36 Tasting Notes
Forgot I had this sample sitting around. Bought a bunch of Liu Bao samples a while back and got to figuring that they all tasted like someone boiled some rotten twigs and leaves and made you lick it off a moldy basement floor…not my bag. So when I found this unopened sample I was curious I was intrigued but leery…Turns out that this tea actually reminds me of a good shou. It does have the decayed wood taste but also notes of marzipan and strangely Dr Pepper. Not sure I’d drink this daily but it is nice.
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There used to be a Fujian black tea called Emperors Red that I used to get from a company called Special Teas that was tragically the victim of a hostile takeover by Teavana several years ago. This tea had a lovely Benzdorp cocoa and biscuit malt note. When Special Teas was cannibalized I could not find another to compare. I’ve had multiple golden, black and red monkeys as well as Keemun teas. A few had some similar notes but none came close to the elusive Emperors Red. Then I found this tea. It not only has everything I loved about the Emperors Red. It one ups it with floral notes that resemble the smell of the wild, invasive multiflora roses that grow in Pennsylvania and bloom in a June. This tea is not highly complex. It is cocoa, biscuit malt and a hint of multiflora rose. Special Teas Emperors Red had quite the following so if you are reading this and missed this tea . Try this stuff.
The most expensive shou I’ve tasted but is it the best? Did Hai Lang make it? Did he make it with gushu LBZ material? Did it remind me of Westvleteren 12, the elusive spicy, earthy chocolate Belgian Trappist ale that many critics call the best beer in the world? Did it steep over 20 times evolving each steep and leave me feeling as though I’d consumed something illegal? Did I answer my first question with a series of other questions?
So I’m new to rock oolongs and high quality oolongs in general (have had a few taiguanyins in the past but never got big into them) having spent the last 2 decades drinking black tea and getting hooked on sheng a year ago. When I first sampled this tea, it reminded me of tree ears and smoked pine cones boiled in bong water…and not in an unpleasant manner either, just unusual. I figured it’d be a great match to a Chinese stir fry that incorporated wild mushrooms, sesame oil, and Sichuan peppercorns. I made such a meal today and paired this cha with it and I was correct. It seems that a few months have softened the roastiness and astringency of this tea. I’m left with a brothy oily umami filled cup with vegetal notes similar to braised mustard greens. Don’t think rock oolongs will become a daily drinker but on stir fry shrimp and mushroom night I know what to reach for…
If I blindly tasted this shou I would have thought it was a 30yr sheng. It seems to be accepted that shou is a shortcut for producing something that tastes sorta like a well aged sheng but rather misses the mark yet if it’s good shou is its own thing. When I first tasted a sample of this I was instantly reminded of a 1985 tuo of gushu sheng made of Nanuo and Banzhang material I was lucky enough to procure . The elegantly woody, tobaccoish autumn forest notes were all there. The only thing it lacked was the sink into your chair and grin at the floor for the next 4 hours qi of the tuo. The qi I got from this was the calm but energetic qi I expect from a Jingmai. Bottom line…to my palate this stuff tastes not like a shou but a well aged sheng. If these folks could figure how replicate the qi of a 30yr sheng they could retire quite comfortably… as for now, they got the taste nailed.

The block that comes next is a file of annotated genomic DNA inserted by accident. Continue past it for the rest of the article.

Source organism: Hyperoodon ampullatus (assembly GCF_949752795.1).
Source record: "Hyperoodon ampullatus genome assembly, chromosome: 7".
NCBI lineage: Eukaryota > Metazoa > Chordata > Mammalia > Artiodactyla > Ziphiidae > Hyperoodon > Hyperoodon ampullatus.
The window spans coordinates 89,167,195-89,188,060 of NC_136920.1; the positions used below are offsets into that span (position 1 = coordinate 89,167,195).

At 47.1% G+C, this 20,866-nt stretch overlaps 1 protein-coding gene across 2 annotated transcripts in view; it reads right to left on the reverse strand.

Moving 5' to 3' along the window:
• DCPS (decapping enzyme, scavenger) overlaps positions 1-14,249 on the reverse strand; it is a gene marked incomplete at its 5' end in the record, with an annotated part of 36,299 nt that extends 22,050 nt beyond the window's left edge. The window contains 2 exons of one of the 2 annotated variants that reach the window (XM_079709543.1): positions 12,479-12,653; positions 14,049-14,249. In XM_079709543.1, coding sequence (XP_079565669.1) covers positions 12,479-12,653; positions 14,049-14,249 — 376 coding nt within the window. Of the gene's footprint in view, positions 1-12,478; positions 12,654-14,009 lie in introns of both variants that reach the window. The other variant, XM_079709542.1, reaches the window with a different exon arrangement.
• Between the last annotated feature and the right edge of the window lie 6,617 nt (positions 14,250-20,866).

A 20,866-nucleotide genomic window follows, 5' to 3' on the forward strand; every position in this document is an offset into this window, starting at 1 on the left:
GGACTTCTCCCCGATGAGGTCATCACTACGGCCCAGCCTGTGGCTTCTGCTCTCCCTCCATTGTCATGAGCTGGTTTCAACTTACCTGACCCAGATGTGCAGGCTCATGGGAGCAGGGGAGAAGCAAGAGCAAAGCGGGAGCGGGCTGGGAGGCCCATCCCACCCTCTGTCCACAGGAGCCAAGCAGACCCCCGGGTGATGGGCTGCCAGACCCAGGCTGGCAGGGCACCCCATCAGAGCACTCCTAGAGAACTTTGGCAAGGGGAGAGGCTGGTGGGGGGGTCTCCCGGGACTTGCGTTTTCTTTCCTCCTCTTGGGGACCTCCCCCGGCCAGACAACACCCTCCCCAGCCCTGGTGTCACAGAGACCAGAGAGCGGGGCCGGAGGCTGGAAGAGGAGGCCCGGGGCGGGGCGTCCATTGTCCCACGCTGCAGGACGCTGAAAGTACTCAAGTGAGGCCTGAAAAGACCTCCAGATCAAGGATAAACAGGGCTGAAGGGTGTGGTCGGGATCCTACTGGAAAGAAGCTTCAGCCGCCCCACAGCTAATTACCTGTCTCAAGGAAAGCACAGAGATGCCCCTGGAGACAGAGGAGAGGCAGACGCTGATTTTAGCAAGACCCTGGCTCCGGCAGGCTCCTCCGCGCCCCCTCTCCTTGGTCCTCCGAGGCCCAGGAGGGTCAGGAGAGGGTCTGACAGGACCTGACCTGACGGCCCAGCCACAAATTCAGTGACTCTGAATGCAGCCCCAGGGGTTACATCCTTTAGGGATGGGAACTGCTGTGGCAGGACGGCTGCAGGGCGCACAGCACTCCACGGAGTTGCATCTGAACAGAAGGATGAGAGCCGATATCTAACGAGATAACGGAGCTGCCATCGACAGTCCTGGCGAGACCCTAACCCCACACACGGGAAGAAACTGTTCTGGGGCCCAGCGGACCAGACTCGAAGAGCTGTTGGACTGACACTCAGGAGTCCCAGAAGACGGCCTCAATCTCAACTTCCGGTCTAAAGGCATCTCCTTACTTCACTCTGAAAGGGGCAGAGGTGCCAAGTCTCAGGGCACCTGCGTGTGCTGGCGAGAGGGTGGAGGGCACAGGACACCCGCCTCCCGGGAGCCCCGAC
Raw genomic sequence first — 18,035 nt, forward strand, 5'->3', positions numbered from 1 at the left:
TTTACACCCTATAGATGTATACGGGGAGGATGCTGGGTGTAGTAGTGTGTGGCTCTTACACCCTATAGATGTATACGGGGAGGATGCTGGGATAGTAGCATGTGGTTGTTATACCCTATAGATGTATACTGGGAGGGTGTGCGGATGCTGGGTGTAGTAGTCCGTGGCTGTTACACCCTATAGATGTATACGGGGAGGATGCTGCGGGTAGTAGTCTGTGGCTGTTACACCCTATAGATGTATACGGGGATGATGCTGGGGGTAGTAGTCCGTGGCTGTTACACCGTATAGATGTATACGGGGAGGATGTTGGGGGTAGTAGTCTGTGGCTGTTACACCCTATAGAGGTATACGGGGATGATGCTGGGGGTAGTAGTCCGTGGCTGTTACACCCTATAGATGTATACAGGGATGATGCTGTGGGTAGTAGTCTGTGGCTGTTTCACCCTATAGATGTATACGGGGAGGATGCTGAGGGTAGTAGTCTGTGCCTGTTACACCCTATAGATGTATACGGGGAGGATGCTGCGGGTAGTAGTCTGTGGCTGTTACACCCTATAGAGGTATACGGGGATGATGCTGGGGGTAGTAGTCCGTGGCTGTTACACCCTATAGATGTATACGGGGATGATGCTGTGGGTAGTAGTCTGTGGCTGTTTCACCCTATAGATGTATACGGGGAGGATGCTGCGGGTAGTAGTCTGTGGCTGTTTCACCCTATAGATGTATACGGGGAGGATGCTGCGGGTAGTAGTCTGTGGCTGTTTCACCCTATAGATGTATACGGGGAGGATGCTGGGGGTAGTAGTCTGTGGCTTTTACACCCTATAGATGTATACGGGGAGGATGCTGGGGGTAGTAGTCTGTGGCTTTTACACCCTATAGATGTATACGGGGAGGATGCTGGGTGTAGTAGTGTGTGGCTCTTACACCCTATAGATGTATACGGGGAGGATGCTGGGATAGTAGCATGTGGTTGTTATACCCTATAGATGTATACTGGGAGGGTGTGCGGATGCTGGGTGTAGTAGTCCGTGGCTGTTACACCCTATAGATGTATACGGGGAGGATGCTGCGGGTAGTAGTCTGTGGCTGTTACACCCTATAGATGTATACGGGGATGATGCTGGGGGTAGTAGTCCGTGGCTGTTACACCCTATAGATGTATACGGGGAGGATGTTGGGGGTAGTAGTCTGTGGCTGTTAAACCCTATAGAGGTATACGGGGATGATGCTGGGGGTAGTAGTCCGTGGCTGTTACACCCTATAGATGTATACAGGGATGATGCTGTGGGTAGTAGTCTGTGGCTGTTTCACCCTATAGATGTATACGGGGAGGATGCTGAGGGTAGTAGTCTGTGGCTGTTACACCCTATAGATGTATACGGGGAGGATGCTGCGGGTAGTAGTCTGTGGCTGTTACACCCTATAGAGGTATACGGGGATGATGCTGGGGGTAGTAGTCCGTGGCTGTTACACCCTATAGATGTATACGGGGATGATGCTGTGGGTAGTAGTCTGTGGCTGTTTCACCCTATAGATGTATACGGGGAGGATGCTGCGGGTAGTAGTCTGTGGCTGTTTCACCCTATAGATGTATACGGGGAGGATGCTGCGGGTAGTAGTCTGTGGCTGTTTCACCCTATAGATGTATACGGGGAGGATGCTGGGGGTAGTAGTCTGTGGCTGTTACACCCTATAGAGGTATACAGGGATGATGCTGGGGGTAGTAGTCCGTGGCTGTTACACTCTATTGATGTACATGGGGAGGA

Got a 12g sample of this and figured that 11 years old it’d be safe to drink the whole sample on an empty stomach…WRONG! I got a small amount of stoner qi but a ton of caffeine which makes me nauseous. I feel like I drank a quart of gas station coffee… There is a nice bitterness and menthol/tobacco character. I’m reminded of a menghai factory tea. Ok but for the $ there are far better teas of a similar age…
Next to the single tree lbz maocha from clt this may be my favorite sheng of 2017. Super complex. This tea is the only sheng I’ve had that has a bit of the pea soup aroma I only get from Japanese sencha. There’s lots of menthol and evergreen, tobacco and earthiness. Big uplifting qi. What more could one ask for?
Man this guy gets some amazing gushu! The Rareness is remarkable with its jasmine and almond notes with stellar qi and was the best young sheng I’ve had until I tried this Rareness 3. I could spend an hour listing all the herbal, wild floral , evergreen camphor and citrus peel notes I get. I could talk about how there is a lingering sweetness that clings to the throat for hours reminiscent of mango sticky rice. I could wax poetic about how this stuff made my whole kitchen smell like the Olympic rain forest in Washington. I could explain that during the 4th steep my face went entirely numb and I was grinning like Jimmy Carter and by the 10th steep I was so tea drunk I could have listened to Fleetwood Mac without my eyes bugging out my hair standing on end and breaking out into a rash which is usually the case. Yes, I could go on about this tea for hours but no words could do it justice. Best to try for yourself. One thing though. It is touchy. Brew to light and it’s thin and you miss a lot. Pushed too hard it gets bitter quickly. Brewed slightly hot for a little longer than micro steeps seemed to work best for me…